Let’s get technical about Color Pencils

Drake in prograss
Drake, the dragon in progress

I am often asked what the medium is that I use to create my art work. The answer of course is: Color Pencil.

Color Pencil Art has come a long way in the last several years. Adults all over the world have been discovering the fun and the meditative effects of drawing. Pencils are highly portable and low-mess.

But which pencils should you choose if you’re newly delving into this medium? Like most things, it depends. If you want your artwork to last, you will be investing a little more than if you’re just doodling. Overall, pencils are inexpensive when compared to other art media such as oil paint.

Personally, as a professional artist, my go-to pencils are Faber-Castell Polychromos every time. They are oil-based pencils, as opposed to the well-known brand Prismacolor, which is wax-based. The Polys are generally awarded a good lightfastness rating which is important to me, but may not matter to everyone.

Here are some pros and cons of either type of pencil: the oil-based pencils are a little harder. If you’re trying to draw a fine line, the wax-based pencil will get “wider” quickly as you’re making progress across the paper. Oil-based tips, being harder, hold the point longer. This is why I ALWAYS use Faber-Castell Polys for pupils of eyes and other fine line work.

The strong point of wax-based pencils like Prismas on the other hand is saturation. Because of their softness, wax-based pencils deposit more pigment on the page (hence the fast dulling of points). So if you’re looking for strong, vivid color, wax may be your best option. They are also highly soluble, which makes them great candidates for blending with solvents, such as mineral oil. You can blend oil-based pencils with solvents, too, but they’re just not quite as quick to dissolve.

A world of caution about Prismacolor brand pencils. In recent years, the quality of these pencils has declined. I recently received an order where several of the brand new pencils were split along the outside. I have also heard from quite a few fellow color pencil artists, that Prismas are notorious for breaking and not being firmly encased in the wood. You can remedy this by carefully “melting” them in the microwave to make them adhere to the wood from the inside, but I’m really not a fan of having to repair my tools before I go to work. I’ve also noticed that, when I sharpen them, they are often not very well centered, which you can tell because of the irregular way the wood line moves up and down around the lead, whereas the Polys “shave” at a level that’s even all the way around the lead.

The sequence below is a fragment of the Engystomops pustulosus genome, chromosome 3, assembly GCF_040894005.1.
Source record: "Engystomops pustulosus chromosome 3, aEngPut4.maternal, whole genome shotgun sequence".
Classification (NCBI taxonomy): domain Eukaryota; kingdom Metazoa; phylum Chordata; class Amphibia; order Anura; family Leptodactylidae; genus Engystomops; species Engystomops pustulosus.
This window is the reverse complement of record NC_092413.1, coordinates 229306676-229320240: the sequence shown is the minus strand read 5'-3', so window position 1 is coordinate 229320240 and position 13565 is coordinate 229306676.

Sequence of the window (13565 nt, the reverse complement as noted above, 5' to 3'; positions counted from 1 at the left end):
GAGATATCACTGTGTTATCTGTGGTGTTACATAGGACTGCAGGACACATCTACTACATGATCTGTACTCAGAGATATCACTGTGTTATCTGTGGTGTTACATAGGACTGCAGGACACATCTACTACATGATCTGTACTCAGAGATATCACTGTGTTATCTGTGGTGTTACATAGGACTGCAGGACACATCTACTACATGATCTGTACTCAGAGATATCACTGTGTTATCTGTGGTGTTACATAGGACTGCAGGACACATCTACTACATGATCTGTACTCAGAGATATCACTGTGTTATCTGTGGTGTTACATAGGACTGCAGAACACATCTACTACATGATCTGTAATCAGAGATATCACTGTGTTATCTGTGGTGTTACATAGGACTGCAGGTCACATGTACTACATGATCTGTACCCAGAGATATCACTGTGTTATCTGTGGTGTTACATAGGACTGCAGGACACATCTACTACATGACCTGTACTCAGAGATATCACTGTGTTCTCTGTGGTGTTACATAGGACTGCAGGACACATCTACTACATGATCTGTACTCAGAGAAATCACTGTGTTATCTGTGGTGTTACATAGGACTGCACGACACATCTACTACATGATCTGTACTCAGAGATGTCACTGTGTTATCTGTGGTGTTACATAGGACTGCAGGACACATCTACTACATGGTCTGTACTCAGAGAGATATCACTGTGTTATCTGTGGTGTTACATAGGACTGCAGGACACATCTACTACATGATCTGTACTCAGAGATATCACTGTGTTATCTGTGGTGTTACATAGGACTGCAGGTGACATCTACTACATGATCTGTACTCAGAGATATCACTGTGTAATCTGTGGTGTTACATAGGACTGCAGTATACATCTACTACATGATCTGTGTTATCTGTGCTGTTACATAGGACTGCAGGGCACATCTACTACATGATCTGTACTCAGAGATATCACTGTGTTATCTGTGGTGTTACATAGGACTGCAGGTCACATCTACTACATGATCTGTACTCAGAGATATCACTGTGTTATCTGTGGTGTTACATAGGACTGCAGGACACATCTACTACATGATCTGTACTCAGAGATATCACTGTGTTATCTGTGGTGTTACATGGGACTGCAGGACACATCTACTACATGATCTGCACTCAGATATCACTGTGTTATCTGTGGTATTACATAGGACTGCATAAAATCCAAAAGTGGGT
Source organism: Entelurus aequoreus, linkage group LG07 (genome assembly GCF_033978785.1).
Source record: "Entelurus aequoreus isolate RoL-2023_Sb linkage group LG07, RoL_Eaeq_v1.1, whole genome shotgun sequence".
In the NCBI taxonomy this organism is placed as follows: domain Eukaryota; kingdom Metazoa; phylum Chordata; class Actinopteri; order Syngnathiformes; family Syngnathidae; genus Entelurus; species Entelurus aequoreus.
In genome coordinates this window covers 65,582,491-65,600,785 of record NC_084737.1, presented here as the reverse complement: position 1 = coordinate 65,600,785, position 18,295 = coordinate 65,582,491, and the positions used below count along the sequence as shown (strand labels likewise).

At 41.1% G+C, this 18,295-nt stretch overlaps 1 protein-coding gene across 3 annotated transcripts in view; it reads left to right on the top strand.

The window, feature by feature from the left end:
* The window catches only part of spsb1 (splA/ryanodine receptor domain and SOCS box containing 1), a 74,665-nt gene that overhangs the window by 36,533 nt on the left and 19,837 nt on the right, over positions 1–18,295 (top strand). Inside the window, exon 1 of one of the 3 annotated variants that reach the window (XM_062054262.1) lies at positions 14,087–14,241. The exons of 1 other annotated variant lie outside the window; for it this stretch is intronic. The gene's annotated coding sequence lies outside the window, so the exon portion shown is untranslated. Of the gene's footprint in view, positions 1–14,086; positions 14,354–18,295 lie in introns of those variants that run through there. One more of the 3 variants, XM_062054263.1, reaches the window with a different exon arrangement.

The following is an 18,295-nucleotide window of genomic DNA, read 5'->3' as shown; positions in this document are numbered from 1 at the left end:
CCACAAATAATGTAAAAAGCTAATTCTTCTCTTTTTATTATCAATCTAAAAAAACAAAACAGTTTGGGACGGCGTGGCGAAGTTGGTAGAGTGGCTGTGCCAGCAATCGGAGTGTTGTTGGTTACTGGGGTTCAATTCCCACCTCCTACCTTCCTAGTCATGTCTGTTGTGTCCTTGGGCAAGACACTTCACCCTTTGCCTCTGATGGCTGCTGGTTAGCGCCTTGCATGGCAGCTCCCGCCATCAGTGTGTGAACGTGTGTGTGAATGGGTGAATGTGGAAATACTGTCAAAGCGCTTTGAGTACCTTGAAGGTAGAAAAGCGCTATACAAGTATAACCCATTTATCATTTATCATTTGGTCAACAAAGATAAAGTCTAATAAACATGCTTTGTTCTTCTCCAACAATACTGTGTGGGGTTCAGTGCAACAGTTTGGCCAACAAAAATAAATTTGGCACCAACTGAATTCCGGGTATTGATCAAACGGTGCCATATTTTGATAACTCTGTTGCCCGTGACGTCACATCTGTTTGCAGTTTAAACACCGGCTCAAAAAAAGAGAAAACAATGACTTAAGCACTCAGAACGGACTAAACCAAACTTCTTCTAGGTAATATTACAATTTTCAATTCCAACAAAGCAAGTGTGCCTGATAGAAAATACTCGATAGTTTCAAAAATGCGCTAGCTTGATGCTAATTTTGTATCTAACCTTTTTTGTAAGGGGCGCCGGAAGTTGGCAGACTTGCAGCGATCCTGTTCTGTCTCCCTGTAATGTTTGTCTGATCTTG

Still, there are many Prismacolor fans out there. If you’re just starting out, I recommend buying a few colors open stock (Blick Art ist a good online source for this) and playing with them. You may, like me, end up buying a set of both.

Seabrook Roses sm
Seabrook Roses

To see amazing examples of color pencil art and more reviews of different types of pencils, you can find youtube videos (Lachri Fine Art is excellent) as well as Facebook pages of color pencil art groups. I own several excellent books by color pencil living legend Alyona Nickelsen, which belong in the library of anyone seriously exploring this medium.

The web sites of manufacturers like Faber-Castell and Prismacolor, as well as Derwent and the top-of-the-line brand Caran D’Ache are worth visiting. There you will find information about color-fastness ratings; to my knowledge, the highest, most consistent being that of the more expensive Caran D’Ache pencils, which I also use.

I hope this helps those of you who are in the process of discovering the many wonderful aspects of color pencil art. One more word of advice: don’t get stuck just reading about it, start drawing!